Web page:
14 Replies to “The Fine Art of Parenting: breastfeeding and Leonardo”

  1. There are queries about the bfing position? it's bang on IME. Perfect squirmy nosy babe. Or perhaps even toddler. Mine is easily that size, but skinnier and he's 2 1/2. Those observations must have been made by someone who's never been in close quarters with a breastfed child

  2. Thanks Mars and for the FB link!
    Flaf, I KNOW. Apart from never risking the little scamp naked the pose, boob grab, contortion is just exactly like Newborn's feeding right now. Although I look marginally less serene in the face of it and Jesus doesn't look like he'd snort or fart *quite* so much…

  3. And I agree re: size. Depending on the centile he's following that baby could be 8 – 18 months. Was fascinated when reading around reviews of the painting and the exhibition – the language describing him as an infant and young, as if people can't bring themselves to see him as an older baby/toddler breastfeeding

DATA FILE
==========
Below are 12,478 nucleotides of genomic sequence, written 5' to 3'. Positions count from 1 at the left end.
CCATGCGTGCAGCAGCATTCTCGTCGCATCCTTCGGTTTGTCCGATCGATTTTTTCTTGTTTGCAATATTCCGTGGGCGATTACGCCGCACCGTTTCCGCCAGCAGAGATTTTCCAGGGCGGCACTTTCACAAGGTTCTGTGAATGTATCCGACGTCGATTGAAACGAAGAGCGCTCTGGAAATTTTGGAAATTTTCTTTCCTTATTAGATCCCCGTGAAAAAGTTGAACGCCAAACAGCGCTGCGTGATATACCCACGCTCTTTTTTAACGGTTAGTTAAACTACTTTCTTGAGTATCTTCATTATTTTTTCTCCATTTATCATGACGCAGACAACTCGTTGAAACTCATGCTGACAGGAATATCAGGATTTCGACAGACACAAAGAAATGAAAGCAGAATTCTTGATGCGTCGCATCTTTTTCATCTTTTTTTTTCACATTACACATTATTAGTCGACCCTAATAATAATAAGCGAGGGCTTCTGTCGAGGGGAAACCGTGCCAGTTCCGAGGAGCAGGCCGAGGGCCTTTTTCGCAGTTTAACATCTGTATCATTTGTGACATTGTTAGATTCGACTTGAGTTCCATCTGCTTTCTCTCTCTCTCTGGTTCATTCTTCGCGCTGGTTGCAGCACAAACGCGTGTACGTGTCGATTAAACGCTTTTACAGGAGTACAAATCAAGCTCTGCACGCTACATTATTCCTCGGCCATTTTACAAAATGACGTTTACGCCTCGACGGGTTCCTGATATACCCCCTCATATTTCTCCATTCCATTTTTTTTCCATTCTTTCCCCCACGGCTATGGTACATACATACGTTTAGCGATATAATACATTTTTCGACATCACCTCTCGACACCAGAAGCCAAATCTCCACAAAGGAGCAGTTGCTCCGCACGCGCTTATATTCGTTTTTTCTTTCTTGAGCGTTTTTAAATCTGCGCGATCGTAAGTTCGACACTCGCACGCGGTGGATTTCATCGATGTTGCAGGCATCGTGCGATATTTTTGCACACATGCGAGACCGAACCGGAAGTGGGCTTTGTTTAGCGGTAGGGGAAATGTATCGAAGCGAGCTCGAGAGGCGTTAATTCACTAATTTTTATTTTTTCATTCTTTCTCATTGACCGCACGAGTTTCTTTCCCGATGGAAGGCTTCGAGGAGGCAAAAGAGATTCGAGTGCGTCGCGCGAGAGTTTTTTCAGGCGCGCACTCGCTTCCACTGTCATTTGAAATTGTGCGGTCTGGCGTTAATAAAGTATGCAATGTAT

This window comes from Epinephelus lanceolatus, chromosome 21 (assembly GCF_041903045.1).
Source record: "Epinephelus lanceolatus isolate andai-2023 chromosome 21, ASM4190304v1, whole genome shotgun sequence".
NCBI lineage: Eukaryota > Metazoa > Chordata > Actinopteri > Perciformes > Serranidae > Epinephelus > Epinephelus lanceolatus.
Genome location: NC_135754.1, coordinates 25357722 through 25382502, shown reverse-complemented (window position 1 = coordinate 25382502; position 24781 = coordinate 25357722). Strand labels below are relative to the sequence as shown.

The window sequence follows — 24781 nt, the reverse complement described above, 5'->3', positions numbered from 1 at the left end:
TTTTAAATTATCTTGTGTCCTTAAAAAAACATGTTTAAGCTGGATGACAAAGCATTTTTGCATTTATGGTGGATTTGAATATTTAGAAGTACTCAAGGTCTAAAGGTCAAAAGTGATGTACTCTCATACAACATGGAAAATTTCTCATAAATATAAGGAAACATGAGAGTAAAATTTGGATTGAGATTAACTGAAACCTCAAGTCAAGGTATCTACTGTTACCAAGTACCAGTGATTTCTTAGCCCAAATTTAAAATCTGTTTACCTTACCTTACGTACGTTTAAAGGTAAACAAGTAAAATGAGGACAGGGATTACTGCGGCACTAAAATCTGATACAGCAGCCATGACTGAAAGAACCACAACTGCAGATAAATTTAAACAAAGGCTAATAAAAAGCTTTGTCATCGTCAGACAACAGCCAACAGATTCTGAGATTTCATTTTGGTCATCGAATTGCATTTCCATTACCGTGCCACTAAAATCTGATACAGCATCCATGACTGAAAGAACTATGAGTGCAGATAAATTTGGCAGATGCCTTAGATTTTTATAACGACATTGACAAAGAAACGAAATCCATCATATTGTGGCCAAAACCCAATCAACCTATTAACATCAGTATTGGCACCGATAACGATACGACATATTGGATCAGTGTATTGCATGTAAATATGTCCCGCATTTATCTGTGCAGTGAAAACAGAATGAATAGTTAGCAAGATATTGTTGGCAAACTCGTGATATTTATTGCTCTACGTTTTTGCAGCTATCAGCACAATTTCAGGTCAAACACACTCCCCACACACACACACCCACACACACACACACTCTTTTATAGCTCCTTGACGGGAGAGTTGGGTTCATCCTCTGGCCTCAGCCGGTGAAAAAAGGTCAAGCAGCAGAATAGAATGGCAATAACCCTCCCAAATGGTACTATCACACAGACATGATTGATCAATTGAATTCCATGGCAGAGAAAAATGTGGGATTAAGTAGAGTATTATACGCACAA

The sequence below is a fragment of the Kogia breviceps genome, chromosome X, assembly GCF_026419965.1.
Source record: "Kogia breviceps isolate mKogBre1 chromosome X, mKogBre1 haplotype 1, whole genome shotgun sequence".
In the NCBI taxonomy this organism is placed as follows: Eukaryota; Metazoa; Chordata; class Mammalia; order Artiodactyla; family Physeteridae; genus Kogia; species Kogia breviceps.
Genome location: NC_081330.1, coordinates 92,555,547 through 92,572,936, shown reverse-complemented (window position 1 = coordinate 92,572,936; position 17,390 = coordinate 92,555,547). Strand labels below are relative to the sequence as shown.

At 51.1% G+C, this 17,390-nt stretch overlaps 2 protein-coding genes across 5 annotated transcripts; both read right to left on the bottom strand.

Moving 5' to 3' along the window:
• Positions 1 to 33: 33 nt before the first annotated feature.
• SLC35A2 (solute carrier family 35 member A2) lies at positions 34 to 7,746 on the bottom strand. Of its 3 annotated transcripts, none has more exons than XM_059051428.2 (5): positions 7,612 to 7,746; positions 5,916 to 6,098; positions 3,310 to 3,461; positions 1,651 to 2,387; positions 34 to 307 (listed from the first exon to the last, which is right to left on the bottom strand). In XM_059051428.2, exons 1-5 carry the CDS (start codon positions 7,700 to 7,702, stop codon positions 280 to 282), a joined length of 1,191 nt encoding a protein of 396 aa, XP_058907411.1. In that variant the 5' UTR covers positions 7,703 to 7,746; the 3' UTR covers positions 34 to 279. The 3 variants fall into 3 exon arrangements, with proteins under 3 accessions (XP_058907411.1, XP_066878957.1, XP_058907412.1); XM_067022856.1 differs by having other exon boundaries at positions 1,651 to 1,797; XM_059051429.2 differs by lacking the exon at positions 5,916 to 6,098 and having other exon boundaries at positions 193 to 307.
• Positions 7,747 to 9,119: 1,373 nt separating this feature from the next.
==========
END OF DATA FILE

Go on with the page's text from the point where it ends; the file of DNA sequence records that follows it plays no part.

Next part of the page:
4. ps did you know this style of painting is called 'Maria Lactans' and is often kept from display, especially in the States? (i learnt this from Ina May's Guide to Breastfeeding!) xxx

  5. Thank you Mule. I didn't know the term, and I find it so sad that it would even be considered an issue. Bizarre, really. The nudity is natural, I quite like that you can see her nipple but it is clearly not an erotic picture. An art historian friend of mine also commented on facebook that the milk represents divine knowledge being passed down to the Christ.

  6. Hey, I think it's fabulous that you're 'still' breastfeeding your baby – perhaps I read it wrong, but why on earth do you feel you must defend yourself?(for a 'thousand reasons') Isn't it a totally normal thing to do? Your milk is a wonderful start to give your baby so please keep going! The World Health Organisation recommends 2 years or more so let's run with that (I'm 'still' feeding my 11 month old).